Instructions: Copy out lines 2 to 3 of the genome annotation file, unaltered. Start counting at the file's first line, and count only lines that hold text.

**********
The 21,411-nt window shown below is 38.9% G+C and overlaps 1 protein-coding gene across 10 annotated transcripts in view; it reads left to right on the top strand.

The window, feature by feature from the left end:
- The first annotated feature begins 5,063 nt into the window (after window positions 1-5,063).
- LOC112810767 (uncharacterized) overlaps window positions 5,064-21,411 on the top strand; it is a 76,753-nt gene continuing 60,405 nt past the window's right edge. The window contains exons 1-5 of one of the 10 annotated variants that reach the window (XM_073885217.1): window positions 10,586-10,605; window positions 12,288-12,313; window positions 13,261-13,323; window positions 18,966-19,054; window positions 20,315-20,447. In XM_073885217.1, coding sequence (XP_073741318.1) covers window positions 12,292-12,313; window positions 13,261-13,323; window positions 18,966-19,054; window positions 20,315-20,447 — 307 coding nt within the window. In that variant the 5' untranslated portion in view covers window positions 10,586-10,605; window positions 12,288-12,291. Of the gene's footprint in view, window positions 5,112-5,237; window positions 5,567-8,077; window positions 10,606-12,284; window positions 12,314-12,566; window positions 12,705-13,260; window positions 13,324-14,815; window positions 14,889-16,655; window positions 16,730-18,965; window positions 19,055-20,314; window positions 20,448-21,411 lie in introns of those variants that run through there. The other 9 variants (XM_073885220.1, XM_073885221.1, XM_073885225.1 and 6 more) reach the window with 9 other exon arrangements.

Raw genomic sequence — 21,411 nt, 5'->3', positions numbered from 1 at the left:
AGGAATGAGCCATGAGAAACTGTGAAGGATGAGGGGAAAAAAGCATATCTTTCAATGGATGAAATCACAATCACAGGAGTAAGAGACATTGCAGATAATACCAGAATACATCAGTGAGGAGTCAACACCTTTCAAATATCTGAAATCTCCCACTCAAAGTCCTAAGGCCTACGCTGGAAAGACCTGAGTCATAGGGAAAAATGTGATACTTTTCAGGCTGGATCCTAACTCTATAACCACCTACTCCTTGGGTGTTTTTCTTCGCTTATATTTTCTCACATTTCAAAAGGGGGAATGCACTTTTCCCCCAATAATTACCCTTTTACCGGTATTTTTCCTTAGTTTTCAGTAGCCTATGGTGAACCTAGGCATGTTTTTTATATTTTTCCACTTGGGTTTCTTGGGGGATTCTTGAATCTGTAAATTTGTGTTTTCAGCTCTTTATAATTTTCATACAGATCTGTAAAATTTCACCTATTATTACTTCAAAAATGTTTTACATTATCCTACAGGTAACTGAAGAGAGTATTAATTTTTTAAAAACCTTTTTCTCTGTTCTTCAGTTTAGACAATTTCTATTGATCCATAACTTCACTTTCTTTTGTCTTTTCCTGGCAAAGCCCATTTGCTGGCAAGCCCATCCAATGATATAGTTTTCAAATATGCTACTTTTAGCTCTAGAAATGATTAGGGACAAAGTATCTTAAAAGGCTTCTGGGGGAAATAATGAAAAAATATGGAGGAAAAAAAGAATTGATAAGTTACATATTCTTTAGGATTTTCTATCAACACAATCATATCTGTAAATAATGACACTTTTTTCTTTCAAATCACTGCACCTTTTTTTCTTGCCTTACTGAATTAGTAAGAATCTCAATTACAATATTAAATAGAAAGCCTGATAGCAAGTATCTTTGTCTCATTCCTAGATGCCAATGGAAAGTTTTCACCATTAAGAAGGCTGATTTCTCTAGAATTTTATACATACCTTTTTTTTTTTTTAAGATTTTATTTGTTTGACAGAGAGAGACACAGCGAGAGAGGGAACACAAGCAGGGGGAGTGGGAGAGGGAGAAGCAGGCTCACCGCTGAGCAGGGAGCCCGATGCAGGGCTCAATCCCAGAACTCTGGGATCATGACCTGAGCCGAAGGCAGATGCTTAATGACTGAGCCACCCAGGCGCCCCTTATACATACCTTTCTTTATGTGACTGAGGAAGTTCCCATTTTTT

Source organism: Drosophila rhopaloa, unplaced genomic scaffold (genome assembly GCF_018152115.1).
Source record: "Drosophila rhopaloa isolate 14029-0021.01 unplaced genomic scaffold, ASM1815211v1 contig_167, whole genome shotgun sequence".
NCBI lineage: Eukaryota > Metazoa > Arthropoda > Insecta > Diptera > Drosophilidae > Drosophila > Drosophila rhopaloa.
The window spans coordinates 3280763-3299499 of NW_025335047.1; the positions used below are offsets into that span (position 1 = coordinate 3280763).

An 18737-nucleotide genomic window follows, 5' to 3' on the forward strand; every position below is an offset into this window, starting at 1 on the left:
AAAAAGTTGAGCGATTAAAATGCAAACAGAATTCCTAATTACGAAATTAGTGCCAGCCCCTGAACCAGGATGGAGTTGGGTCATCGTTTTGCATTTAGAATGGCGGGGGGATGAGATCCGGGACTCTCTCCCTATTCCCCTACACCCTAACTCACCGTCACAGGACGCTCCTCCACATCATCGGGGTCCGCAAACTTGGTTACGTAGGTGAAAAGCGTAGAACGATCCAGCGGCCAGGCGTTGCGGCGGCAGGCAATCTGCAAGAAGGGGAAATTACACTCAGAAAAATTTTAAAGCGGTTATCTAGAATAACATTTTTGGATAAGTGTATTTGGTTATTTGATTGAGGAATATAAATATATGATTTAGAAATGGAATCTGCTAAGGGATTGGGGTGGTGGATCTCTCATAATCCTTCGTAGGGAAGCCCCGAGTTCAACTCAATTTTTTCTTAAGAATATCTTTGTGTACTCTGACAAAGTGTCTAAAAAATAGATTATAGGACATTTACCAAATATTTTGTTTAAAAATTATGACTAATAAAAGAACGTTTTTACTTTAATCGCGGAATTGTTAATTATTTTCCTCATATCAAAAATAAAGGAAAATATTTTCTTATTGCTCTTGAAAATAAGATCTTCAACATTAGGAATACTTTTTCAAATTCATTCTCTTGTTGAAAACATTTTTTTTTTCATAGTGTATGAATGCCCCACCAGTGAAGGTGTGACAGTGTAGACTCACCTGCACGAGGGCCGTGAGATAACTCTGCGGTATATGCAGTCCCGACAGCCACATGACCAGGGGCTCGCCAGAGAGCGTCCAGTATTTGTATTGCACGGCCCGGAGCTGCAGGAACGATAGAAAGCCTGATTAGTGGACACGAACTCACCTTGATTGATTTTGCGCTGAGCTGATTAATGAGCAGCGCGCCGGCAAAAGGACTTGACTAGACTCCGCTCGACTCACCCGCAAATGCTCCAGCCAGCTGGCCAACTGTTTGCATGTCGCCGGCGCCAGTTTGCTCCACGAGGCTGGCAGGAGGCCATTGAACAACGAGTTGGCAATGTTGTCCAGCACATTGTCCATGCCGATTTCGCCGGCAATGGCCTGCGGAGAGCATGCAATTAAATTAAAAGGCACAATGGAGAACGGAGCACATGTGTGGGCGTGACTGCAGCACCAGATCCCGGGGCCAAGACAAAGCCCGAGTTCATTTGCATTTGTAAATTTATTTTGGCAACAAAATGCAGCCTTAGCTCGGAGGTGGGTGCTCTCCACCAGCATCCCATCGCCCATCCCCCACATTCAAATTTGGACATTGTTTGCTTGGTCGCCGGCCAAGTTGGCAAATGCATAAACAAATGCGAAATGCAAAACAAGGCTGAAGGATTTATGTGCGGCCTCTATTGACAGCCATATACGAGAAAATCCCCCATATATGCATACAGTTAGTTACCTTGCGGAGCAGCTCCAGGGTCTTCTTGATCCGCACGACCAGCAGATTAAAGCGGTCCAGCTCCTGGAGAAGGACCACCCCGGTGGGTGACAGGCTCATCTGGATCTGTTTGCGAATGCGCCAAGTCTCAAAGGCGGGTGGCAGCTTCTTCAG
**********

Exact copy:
The window, feature by feature from the left end:
- The first annotated feature begins 5,063 nt into the window (after window positions 1-5,063).